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Comment Re:Tell you what . . . . (Score 1) 213 213

Had a recruiter try to sell me on a network engineer position over the weekend: CCNA or working on it, can configure a switch, etc. "But the pay's great!" I know better, and you know why--you can either have 10 years of experience or 1 year of experience 10 times over. If you're reached the point you've learned all you can in your current position, you're doing yourself a disservice by staying.

Be careful with CCNP if you don't have experience to back it up. The assumption will be that you braindumped it.

If you want to use BGP or MPLS without having to work your way up to senior-level, go telecom. Do your time there and then hop over to a large corp. You'd be at a disadvantage at first because you wouldn't be well rounded, but that's the price you pay for skipping out on the drudgery everyone else puts up with. Or you could go to a MSP and play with all the cool toys, and get more work thrown at you than you can handle.

Comment Re:Pipes was actually useful (Score 1) 176 176

I used to use iGoogle heavily with feeds from Pipes, then Marissa Mayer spearheaded a redesign to to cater to the "real" users (gadget creators) as part of a monetization strategy. I figured that with her move to Yahoo, she'd quit strangling projects I rely on. I guess it was only a matter of time.

Comment Re:Entrapment is lazy policing (Score 1) 388 388

Stings like this have another utility--counter-intelligence. Let's say you are approached by someone asking you to commit espionage. If you feel obligated to report it because there's a chance this is a sting/loyalty test, the government's job is made much easier. Is it worth destroying lives to accomplish this objective? Hard to say without weighing the assets being protected.

Comment Re:Entrapment is lazy policing (Score 5, Interesting) 388 388

The problem is not necessarily place of origin, but whether you can be turned. You can be the most patriotic person on the planet, but you'll be denied if there's a non-negligible chance your close relatives overseas can be imprisoned/tortured unless you agree to spy for the host country. I wouldn't take it personally.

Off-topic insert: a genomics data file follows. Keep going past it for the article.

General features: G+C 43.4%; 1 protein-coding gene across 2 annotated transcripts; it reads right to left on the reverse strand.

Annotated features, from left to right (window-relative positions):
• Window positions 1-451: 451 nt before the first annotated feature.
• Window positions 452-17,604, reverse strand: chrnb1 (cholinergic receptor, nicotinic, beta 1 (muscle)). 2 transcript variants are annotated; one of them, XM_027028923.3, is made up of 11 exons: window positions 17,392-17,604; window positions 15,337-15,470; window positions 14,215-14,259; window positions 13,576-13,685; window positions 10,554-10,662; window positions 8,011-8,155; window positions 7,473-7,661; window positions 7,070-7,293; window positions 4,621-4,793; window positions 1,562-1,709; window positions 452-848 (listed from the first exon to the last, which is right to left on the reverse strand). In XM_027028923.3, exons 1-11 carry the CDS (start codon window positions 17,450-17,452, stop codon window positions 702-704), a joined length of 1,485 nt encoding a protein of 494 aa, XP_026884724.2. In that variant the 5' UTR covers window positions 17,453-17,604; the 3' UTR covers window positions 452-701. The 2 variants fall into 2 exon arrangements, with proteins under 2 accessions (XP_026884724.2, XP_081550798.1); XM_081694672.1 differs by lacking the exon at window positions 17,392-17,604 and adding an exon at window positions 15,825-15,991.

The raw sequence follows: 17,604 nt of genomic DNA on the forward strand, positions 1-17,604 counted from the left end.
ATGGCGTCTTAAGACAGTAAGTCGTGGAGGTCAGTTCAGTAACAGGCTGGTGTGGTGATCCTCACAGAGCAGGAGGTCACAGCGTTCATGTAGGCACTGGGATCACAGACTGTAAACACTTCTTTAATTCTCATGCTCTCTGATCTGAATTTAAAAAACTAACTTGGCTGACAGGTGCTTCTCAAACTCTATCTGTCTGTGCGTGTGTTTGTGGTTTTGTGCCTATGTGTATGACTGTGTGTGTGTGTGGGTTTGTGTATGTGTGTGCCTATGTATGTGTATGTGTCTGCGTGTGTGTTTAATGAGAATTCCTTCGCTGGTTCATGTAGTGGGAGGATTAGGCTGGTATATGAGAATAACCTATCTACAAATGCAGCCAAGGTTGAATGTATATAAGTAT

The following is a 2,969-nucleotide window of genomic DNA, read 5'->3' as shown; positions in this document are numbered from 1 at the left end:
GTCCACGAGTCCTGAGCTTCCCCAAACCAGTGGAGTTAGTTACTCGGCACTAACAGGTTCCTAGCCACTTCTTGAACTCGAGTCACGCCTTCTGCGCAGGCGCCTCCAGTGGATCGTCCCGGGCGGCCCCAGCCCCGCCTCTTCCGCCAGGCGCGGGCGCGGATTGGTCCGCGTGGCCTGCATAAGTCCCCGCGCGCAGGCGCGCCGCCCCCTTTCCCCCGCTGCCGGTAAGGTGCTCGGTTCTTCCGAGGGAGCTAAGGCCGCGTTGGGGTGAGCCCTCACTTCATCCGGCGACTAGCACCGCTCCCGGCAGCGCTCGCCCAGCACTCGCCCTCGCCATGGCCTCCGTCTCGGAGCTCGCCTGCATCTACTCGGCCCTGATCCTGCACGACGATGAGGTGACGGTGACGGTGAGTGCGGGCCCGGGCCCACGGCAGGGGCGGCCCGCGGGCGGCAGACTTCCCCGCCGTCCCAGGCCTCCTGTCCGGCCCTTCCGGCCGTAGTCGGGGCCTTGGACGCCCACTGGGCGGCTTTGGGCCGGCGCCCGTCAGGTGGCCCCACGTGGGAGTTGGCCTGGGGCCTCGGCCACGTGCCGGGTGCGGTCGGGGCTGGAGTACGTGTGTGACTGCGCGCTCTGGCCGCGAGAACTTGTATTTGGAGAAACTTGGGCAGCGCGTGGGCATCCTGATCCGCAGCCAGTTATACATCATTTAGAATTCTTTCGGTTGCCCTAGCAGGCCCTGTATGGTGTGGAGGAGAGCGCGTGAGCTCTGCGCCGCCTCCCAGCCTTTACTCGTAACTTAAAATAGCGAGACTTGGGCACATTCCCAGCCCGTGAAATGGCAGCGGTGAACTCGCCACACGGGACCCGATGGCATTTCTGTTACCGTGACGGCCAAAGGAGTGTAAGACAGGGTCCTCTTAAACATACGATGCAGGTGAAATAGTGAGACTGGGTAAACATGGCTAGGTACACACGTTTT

Comment Re:I miss the good ole' days (Score 1) 334 334

That's because so many people left Slashdot during Betageddon that it's mostly just raving lefties here now.

Nah, that's not it--it's a generational shift. Late 20s skew left, and they have the free time to post more. You'd think that group think would mold them to community norms, but here's the thing about AGW:

One one side, you have 97% of climate papers.
On the other, you have the oil industry and politicians.

The evidence is compelling and the opposing parties so distasteful that if you disagree, you're white noise. There is no discussion--either you are reasonably informed, or you're a nutter. The /. old guard just happens to be on the wrong side of the consensus.

Comment Re:Impact of foreigners on the education of Americ (Score 4, Interesting) 161 161

I had a similar experience when I was in school a few years ago.

Group project with two German foreign exchange students--copy/pasted their part from another website. I caught it early and after some "clarification" from the professor, they redid it.

Another group project--with a white guy, white girl, African immigrant, and a Chinese exchange student. White girl didn't contribute anything at all, Chinese didn't contribute anything (informed us "I wasn't sure what I was supposed to do" two days before the report was due), and the African immigrant contributed one slide (the project was a slide and a paper). White guy and I ended up writing the entire paper, and we were not pleased.

I was the group leader for both projects. The lesson I learned wasn't that foreign students are worthless, but rather that people needed to be treated differently. For any project, I map out the pieces and dependencies that need to be completed in a shared spreadsheet, and let team members choose what they work on. This works out very well for motivated students, and functional procrastinators since the dependencies are also worked out. Unfortunately, simply telling everyone what needs to be done is not a one-size-fits-all solution. If I had assigned tasks to specific individuals early on and followed up regularly, I would have obtained better results. If output was poor or non-existent, we could have adjusted expectations ("you need to turn this in earlier so we can correct for ESL") or escalate to the professor if necessary.

If you are an "A" student, working with other "A" students is the easiest way to keep that A. Learning how to get the most of B and C students is likely more valuable than a slight downtick in your GPA.

Comment Re:Netflix rating engine sucks (Score 2) 86 86

Crummy selection pretty much nails it. If there were an infinite number of movies, the algorithm would work well. Consider the following scenario: You are one of 3000 subscribers that likes 18th century historical dramas. A documentary on royal intrigues is highly regarded by the 30 or so subscribers in your group that have seen it. Unfortunately, it won't be recommended to you because other subscribers ran out of movies long ago and now watch whatever is on the main page. Many of those 3k subscribers watched Ip Man because it looked tolerable, not because it had an intersection with your interests, but it'll be recommended anyway. Hidden gems are drowned out because the algorithm can't tell the difference between a movie you want to see and a movie you saw because you wanted to see something, anything that night.

How much net work could a network work, if a network could net work?

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